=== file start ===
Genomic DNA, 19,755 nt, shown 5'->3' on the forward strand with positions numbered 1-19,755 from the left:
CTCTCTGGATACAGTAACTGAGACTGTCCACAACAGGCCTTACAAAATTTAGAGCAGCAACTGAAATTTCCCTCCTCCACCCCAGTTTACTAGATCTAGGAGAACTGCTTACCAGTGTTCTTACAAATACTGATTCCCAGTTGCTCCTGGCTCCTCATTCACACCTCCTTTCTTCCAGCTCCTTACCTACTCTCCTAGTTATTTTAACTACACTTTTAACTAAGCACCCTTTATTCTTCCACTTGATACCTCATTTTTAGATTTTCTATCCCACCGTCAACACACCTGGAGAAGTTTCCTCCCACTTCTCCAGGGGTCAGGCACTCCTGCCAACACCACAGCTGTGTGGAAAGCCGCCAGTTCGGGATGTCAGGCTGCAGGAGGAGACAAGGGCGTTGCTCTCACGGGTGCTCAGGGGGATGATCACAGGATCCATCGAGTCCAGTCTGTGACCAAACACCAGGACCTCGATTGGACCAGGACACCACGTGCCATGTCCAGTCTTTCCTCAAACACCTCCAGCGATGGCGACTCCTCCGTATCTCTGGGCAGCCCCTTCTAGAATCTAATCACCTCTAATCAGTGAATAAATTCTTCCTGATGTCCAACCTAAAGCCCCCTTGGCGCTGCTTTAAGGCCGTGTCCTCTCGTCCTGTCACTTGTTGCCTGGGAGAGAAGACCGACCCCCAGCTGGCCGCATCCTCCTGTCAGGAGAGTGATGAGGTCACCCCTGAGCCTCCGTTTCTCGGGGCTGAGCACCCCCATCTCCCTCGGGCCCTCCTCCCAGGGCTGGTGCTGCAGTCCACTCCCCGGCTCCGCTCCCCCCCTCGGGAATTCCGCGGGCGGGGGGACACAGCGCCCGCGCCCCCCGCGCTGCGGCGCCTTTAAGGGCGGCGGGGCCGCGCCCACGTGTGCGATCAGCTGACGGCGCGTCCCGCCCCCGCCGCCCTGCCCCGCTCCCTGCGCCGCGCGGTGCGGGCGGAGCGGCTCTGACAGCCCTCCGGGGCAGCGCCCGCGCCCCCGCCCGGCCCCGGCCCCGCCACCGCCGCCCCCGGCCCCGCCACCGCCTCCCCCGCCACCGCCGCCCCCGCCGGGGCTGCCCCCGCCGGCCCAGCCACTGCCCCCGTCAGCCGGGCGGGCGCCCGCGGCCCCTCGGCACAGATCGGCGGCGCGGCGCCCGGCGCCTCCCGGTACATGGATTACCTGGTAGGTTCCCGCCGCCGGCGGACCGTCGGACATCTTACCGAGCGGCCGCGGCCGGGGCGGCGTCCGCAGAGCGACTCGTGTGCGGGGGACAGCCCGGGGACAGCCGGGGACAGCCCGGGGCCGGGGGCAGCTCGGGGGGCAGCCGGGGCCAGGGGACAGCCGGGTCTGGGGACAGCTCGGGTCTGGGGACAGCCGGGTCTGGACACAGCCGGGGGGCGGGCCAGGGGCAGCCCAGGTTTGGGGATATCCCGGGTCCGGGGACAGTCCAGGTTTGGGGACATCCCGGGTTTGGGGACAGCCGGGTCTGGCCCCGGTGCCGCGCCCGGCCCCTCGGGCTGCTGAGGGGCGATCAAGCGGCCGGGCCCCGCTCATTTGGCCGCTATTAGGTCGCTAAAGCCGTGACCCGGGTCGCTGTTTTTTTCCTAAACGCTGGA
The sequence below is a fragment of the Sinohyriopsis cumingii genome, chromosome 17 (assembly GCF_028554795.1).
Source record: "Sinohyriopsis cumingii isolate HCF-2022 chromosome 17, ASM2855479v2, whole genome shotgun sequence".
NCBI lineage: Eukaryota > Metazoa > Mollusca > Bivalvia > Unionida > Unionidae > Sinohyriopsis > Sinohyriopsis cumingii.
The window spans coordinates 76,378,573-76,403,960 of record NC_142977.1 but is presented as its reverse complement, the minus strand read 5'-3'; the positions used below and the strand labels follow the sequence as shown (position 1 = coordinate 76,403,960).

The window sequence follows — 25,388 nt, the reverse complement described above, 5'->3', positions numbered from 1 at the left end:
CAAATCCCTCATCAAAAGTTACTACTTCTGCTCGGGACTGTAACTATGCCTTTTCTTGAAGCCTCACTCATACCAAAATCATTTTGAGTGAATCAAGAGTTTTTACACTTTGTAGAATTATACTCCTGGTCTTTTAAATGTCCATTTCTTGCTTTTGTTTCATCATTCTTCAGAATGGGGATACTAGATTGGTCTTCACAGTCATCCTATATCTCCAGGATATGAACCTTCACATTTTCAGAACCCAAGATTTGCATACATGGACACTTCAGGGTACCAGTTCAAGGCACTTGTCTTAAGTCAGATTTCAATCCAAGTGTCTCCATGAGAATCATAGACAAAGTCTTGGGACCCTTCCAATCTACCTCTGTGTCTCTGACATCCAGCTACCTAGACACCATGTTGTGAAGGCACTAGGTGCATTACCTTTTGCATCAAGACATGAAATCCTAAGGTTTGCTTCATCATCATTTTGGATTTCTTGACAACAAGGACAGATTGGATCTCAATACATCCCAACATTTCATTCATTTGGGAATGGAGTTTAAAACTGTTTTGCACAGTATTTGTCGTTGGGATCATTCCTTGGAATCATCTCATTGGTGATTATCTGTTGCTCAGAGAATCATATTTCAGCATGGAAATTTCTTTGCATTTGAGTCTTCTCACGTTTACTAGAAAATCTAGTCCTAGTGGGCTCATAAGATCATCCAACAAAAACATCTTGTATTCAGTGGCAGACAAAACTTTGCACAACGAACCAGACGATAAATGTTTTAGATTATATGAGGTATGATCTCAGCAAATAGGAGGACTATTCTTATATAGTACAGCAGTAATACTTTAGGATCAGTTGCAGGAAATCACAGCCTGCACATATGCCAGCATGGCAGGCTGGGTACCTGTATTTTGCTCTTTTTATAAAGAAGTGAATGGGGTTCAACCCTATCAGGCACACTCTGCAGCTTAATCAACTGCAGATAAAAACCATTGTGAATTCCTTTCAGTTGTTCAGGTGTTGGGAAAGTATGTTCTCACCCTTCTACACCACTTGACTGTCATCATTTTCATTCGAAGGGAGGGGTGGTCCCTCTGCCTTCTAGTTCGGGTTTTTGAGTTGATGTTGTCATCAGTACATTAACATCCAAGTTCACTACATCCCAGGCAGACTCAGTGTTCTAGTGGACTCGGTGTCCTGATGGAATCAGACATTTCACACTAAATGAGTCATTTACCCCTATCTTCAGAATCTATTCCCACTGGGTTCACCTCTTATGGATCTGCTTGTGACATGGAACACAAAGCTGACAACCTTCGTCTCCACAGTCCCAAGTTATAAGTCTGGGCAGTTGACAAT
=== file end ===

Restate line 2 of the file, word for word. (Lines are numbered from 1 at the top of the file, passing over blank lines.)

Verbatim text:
CTCTCTGGATACAGTAACTGAGACTGTCCACAACAGGCCTTACAAAATTTAGAGCAGCAACTGAAATTTCCCTCCTCCACCCCAGTTTACTAGATCTAGGAGAACTGCTTACCAGTGTTCTTACAAATACTGATTCCCAGTTGCTCCTGGCTCCTCATTCACACCTCCTTTCTTCCAGCTCCTTACCTACTCTCCTAGTTATTTTAACTACACTTTTAACTAAGCACCCTTTATTCTTCCACTTGATACCTCATTTTTAGATTTTCTATCCCACCGTCAACACACCTGGAGAAGTTTCCTCCCACTTCTCCAGGGGTCAGGCACTCCTGCCAACACCACAGCTGTGTGGAAAGCCGCCAGTTCGGGATGTCAGGCTGCAGGAGGAGACAAGGGCGTTGCTCTCACGGGTGCTCAGGGGGATGATCACAGGATCCATCGAGTCCAGTCTGTGACCAAACACCAGGACCTCGATTGGACCAGGACACCACGTGCCATGTCCAGTCTTTCCTCAAACACCTCCAGCGATGGCGACTCCTCCGTATCTCTGGGCAGCCCCTTCTAGAATCTAATCACCTCTAATCAGTGAATAAATTCTTCCTGATGTCCAACCTAAAGCCCCCTTGGCGCTGCTTTAAGGCCGTGTCCTCTCGTCCTGTCACTTGTTGCCTGGGAGAGAAGACCGACCCCCAGCTGGCCGCATCCTCCTGTCAGGAGAGTGATGAGGTCACCCCTGAGCCTCCGTTTCTCGGGGCTGAGCACCCCCATCTCCCTCGGGCCCTCCTCCCAGGGCTGGTGCTGCAGTCCACTCCCCGGCTCCGCTCCCCCCCTCGGGAATTCCGCGGGCGGGGGGACACAGCGCCCGCGCCCCCCGCGCTGCGGCGCCTTTAAGGGCGGCGGGGCCGCGCCCACGTGTGCGATCAGCTGACGGCGCGTCCCGCCCCCGCCGCCCTGCCCCGCTCCCTGCGCCGCGCGGTGCGGGCGGAGCGGCTCTGACAGCCCTCCGGGGCAGCGCCCGCGCCCCCGCCCGGCCCCGGCCCCGCCACCGCCGCCCCCGGCCCCGCCACCGCCTCCCCCGCCACCGCCGCCCCCGCCGGGGCTGCCCCCGCCGGCCCAGCCACTGCCCCCGTCAGCCGGGCGGGCGCCCGCGGCCCCTCGGCACAGATCGGCGGCGCGGCGCCCGGCGCCTCCCGGTACATGGATTACCTGGTAGGTTCCCGCCGCCGGCGGACCGTCGGACATCTTACCGAGCGGCCGCGGCCGGGGCGGCGTCCGCAGAGCGACTCGTGTGCGGGGGACAGCCCGGGGACAGCCGGGGACAGCCCGGGGCCGGGGGCAGCTCGGGGGGCAGCCGGGGCCAGGGGACAGCCGGGTCTGGGGACAGCTCGGGTCTGGGGACAGCCGGGTCTGGACACAGCCGGGGGGCGGGCCAGGGGCAGCCCAGGTTTGGGGATATCCCGGGTCCGGGGACAGTCCAGGTTTGGGGACATCCCGGGTTTGGGGACAGCCGGGTCTGGCCCCGGTGCCGCGCCCGGCCCCTCGGGCTGCTGAGGGGCGATCAAGCGGCCGGGCCCCGCTCATTTGGCCGCTATTAGGTCGCTAAAGCCGTGACCCGGGTCGCTGTTTTTTTCCTAAACGCTGGA